This is a city that literally lives & breathes on café and it isn't hard to see why. With good coffee (whether ground or whole beans) being available anywhere from grocery stores to coffee shops, café is the other commodity that is about as plentiful as meat is in this country. Recently I had a very interesting encounter with the coffee culture of Buenos Aires when I went out for coffee with my friend Valeria Pasmanter of Spare Rooms BA We met at a cute little cafe in Palermo and it was there and then that it became obvious the differences between how North Americans do coffee and how Argentines do coffee.
She order a "café con leche", coffee with milk served in a demitasse, traditional style. In that moment I was craving quantity, not quality so I ordered a cup of coffee that was more or less "american style" in average sized mug. When the orders came, her café came to her in a tiny demitasse while mine came to me in 16-20 oz american style mug. I will never forget the look on my friend's face when she saw the size of the mug, her eyes went wide for a split second. For an Argentine who is accustomed to thinking of coffee is something that gets served in a petite demitasse, my 16-20 oz mug must have looked like the empire state building. I had a good chuckle when I thought about my friend's reaction.
So tonite I did a little experiment involving both the coffee culture of BA and North America. I had bought some coffee at the local grocery store. When I was buying it, I consulted with the people at the store to which brands were really good. I wasn't about to buy the most expensive stuff but I did want something good because this coffee was also for my friends and students that are coming to my home to study english. I ended up picking a brand that wasn't the most high end but was still definitely a step above what you would find in our grocery stores in North America.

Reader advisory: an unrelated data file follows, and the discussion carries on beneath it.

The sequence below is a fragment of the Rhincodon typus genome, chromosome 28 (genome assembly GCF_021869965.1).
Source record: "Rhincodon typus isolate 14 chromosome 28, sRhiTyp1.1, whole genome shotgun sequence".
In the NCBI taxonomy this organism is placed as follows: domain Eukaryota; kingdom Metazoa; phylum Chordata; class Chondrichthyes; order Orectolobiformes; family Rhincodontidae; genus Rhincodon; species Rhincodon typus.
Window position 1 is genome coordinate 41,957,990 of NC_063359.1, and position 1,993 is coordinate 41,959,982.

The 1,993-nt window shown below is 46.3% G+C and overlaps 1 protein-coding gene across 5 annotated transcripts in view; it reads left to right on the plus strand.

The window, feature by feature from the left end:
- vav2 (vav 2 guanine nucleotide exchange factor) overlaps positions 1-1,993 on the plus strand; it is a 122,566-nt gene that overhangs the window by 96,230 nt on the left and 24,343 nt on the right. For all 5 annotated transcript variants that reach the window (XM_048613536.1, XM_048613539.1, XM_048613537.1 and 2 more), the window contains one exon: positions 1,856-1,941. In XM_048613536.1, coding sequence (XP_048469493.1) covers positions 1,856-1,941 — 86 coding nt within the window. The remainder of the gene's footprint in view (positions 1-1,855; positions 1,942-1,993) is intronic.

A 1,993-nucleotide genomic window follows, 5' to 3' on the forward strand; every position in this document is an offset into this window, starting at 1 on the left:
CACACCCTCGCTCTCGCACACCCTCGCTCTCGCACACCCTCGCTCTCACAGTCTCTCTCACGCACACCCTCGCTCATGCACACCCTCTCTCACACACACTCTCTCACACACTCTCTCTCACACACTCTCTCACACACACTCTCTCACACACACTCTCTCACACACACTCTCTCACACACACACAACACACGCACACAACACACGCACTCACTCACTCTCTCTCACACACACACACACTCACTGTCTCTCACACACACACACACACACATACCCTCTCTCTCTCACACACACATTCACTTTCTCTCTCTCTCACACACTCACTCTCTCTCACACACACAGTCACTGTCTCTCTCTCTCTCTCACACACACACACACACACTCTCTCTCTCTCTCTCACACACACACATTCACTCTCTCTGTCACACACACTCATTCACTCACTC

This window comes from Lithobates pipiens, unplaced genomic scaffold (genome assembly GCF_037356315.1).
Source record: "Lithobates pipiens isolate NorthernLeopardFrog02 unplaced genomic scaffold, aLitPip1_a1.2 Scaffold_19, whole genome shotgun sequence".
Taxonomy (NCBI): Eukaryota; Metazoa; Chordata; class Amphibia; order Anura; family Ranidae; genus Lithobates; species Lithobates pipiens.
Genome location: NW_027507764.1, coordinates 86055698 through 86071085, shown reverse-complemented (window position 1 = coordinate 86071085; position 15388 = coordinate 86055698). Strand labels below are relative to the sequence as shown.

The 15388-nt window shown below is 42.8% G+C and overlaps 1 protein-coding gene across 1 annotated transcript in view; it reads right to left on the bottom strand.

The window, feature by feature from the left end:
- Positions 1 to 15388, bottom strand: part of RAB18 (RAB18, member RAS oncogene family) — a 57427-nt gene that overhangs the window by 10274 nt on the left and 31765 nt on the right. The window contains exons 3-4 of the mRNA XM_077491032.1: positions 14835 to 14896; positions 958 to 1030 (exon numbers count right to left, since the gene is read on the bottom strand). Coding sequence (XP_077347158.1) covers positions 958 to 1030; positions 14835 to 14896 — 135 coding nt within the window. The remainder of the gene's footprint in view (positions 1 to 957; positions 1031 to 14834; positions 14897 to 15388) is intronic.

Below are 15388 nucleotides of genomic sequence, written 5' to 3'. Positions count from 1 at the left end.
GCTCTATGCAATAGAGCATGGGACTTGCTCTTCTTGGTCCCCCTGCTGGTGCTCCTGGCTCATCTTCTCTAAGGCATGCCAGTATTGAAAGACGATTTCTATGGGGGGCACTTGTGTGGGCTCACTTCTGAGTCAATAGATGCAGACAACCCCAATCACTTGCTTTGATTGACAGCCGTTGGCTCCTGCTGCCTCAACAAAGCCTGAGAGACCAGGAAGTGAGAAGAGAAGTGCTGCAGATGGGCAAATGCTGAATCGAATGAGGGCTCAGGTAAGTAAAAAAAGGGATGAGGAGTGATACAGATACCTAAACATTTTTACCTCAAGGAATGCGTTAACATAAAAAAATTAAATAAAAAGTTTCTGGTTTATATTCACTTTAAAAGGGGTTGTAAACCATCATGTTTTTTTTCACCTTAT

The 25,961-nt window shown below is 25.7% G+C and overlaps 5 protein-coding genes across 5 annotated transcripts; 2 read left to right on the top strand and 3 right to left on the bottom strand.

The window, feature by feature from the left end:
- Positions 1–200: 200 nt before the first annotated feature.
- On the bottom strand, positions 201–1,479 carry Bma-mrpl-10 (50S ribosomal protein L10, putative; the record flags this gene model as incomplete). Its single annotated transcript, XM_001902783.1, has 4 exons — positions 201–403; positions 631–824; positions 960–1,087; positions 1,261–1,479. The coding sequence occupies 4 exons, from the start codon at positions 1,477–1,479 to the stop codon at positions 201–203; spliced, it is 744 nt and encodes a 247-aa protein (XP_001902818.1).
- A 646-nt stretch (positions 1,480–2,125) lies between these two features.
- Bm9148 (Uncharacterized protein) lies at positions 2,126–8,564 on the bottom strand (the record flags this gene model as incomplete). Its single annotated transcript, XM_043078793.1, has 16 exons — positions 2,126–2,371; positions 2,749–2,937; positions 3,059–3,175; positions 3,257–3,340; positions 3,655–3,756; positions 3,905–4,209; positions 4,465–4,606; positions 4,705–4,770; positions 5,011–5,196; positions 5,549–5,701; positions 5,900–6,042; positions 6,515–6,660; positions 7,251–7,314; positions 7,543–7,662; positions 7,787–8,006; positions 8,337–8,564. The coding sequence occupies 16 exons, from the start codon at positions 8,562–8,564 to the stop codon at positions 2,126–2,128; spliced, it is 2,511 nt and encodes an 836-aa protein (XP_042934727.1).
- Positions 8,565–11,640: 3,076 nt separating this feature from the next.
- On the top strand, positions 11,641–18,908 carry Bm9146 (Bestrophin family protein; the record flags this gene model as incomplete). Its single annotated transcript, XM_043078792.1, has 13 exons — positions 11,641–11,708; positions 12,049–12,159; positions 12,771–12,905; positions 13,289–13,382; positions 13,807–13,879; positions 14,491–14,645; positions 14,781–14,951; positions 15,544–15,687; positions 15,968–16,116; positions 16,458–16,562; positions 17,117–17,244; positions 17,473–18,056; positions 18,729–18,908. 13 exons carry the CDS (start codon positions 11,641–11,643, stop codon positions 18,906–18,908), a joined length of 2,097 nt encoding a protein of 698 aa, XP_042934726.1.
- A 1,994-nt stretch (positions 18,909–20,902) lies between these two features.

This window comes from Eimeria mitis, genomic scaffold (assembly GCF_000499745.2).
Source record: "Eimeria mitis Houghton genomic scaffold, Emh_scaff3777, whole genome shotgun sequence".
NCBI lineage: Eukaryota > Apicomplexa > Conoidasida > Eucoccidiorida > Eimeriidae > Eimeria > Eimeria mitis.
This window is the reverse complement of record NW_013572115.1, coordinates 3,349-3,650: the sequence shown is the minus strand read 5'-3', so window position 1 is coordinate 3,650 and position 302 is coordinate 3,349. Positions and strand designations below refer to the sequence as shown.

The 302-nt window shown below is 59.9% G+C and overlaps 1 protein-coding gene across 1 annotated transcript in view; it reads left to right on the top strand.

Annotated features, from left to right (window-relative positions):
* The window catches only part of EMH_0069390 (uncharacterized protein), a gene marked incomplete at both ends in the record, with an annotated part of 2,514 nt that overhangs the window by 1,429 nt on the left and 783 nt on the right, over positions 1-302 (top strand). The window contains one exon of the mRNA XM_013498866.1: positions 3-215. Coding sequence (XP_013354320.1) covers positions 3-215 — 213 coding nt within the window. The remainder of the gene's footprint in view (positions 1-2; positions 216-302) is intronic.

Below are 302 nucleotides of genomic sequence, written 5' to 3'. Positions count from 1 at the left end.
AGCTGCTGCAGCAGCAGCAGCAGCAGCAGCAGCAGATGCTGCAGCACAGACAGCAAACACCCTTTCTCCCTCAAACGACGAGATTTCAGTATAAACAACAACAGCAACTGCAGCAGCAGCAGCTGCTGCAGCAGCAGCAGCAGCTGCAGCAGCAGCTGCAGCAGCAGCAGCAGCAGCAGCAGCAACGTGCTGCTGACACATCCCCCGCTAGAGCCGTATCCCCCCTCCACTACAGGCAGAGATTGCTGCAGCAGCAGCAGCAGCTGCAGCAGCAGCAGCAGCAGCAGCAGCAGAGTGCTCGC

I was in the mood for some coffee tonite after an intensive week so I broke open the bag that I bought from the grocery store. The moment I opened the bag, I knew I was in for something special. The smell of coffee wafted up from the bag and wasted no time permeating the air around me. Like a snake to a snake charmer, the aroma worked it's hypnotic charm onto each one of my fast succumbing senses.
The apartment came with a coffee maker and I decided that it was time to make good use of it. I scooped 2 small heaping tablespoons of that glorious stuff in to the coffee machine and added enough water for about 4 cups of coffee and then pressed the button to get the machine going. While the coffee was brewing, I had an idea. Originally I was going to have coffee american style in a mug but why don't I try having coffee in a demitasse like they do here?
As soon as the coffee was done, I poured it into a demitasse with a little bit of milk and sugar. Then I sat down to sample my magnificent concoction. All I can tell you is that it was heaven in a demitasse. My café con leche tasted almost exactly the way it does when I order it from a café. I didn't hesitate to pour myself a 2nd cup of coffee into that little demitasse. It tasted just as good as the first time.
There was still quite abit of coffee left, just enough for a mug of coffee American style. I wondered if the taste would change if I poured it into a mug. So I grabbed a mug from my kitchenette and proceeded to pour the rest of the coffee into a mug and make it the way I would do back home. And the results were to be expected, there was a much more watery taste in the coffee when poured into a large mug.
My conclusion is that "less is more", just like everything else here in BA. Pouring café into a little demitasse actually resulted in the coffee having a sweeter, creamier, richer taste that is commonly associated with European style café. This little experiment has once again proved that here in BA, you don't need alot to be alot. If the path of enlightenment can be found through the Tao of Café, then consider me a faithful follower.